The debate over who is the artist of a work created by a robot – the robot, the programmer, or the robot’s owner – is complex. Under French law, the artist has economic rights, such as receiving a share of the profits from the sale of his work, and moral rights over his work. But if the artist is a robot, that raises questions.
We’re having trouble legislating NFTs, so legislate this? Artificial intelligence is neither intelligent nor artificial. Behind it, there are programmers who create software. But if an AI starts to take initiative, we’re entering the realm of science fiction.
At the moment, most artists working with AI have a well-defined process.
But, imagine a robot that manages itself, produces one work a day related to current events, and shares them on Twitter, or even sells them on NFT marketplaces all by itself. If a robot could do all this, then we’d no longer be in control. The robot would be the artist.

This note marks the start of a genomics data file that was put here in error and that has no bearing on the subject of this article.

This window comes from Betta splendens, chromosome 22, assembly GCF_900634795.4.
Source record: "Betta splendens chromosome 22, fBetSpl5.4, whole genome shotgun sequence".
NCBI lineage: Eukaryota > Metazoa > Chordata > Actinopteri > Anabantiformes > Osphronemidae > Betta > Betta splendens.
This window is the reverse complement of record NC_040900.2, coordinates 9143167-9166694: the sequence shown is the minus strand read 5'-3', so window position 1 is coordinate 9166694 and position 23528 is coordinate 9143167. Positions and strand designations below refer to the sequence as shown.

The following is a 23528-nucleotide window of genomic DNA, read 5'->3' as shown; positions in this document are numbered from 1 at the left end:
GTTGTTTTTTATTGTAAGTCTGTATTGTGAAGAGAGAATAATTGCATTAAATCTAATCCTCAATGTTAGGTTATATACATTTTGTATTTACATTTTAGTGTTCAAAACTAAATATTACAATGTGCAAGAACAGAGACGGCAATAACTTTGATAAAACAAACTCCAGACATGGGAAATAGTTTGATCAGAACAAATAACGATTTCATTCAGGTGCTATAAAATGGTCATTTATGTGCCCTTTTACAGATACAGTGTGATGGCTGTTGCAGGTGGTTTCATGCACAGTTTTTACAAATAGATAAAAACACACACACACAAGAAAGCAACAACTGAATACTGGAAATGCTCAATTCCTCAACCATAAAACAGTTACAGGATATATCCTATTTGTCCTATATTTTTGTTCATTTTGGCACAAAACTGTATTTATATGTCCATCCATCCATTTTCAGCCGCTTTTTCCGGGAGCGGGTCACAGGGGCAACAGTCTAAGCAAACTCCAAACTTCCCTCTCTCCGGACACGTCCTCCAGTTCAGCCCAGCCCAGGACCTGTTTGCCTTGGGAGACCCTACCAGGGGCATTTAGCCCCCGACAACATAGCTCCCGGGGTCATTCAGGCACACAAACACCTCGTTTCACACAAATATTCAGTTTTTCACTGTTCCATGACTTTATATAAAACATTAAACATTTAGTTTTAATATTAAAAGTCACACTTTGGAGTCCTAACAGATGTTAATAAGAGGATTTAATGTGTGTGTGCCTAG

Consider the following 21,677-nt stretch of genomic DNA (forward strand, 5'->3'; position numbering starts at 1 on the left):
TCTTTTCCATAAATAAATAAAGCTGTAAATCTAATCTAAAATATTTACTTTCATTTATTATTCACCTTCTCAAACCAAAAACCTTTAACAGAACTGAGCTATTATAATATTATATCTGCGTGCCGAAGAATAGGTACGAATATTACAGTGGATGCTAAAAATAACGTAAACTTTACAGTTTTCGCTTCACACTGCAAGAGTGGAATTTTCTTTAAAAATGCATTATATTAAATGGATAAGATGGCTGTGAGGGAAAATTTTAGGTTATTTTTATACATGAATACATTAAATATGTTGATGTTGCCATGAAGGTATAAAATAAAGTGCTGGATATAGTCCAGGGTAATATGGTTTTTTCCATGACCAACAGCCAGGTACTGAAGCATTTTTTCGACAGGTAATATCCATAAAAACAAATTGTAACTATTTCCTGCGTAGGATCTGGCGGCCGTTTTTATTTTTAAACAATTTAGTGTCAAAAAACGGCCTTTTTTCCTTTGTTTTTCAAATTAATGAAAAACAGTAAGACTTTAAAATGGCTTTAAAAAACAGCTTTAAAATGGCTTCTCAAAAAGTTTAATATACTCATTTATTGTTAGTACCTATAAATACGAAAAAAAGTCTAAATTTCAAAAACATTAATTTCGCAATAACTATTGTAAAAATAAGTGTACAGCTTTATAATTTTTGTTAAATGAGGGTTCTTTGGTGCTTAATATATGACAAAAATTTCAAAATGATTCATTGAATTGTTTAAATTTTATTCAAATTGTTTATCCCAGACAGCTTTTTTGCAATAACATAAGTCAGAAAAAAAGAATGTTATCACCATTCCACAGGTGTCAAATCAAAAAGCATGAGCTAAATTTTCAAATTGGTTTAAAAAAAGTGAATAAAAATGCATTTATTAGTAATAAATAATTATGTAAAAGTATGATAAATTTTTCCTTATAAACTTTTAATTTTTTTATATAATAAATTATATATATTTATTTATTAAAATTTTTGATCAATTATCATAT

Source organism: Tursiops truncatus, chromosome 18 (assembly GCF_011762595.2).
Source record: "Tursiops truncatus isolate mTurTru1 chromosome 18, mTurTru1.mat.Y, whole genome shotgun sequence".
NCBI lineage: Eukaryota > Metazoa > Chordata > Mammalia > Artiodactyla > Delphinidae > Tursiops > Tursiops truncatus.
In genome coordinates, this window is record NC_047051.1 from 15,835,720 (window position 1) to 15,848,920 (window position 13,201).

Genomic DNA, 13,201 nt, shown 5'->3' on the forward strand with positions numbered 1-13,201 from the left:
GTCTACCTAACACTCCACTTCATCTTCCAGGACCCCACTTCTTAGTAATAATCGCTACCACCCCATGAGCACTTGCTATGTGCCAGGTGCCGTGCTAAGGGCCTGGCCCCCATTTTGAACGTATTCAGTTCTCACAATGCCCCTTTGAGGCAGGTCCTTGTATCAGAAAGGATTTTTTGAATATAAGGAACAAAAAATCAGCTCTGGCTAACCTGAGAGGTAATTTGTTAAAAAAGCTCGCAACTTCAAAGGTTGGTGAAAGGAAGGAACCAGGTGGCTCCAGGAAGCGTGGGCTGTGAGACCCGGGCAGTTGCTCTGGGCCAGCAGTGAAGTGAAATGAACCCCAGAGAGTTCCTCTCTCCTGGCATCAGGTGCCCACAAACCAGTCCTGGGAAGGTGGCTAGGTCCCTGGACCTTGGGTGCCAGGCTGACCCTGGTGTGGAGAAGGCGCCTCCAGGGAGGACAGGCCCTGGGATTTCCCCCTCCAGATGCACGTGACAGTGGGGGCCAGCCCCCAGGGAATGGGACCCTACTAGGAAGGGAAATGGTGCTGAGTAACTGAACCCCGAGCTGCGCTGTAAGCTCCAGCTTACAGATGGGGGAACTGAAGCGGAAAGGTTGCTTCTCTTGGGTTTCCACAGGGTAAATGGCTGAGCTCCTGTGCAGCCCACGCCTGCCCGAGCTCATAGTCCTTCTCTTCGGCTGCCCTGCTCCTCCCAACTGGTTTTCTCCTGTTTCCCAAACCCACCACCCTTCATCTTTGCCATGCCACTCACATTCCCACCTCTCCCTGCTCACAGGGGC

I don’t know if it’s desirable, but from an artistic point of view, it would be interesting to see what an AI with carte blanche could do. For now, I think it’s the programmers who have the rights over artistic production. If we were to divide the rights, it would be according to the number of people involved in creating the software.
Do you own cryptos or NFTs?
Yes, absolutely, I own cryptos and still buy them regularly.
As far as NFTs are concerned, I bought my first one on OpenSea in 2021 simply because I liked art. It’s true that the first time you visit OpenSea, it’s a bit confusing because there are tens, if not hundreds of thousands of NFTs, and you don’t really know what to look for. That’s something they could improve.
I continued to buy collectible NFTs, choosing what I liked rather than what might increase in value. I am a particular fan of “phygital” works which have a physical counterpart with the NFT, like sculptures.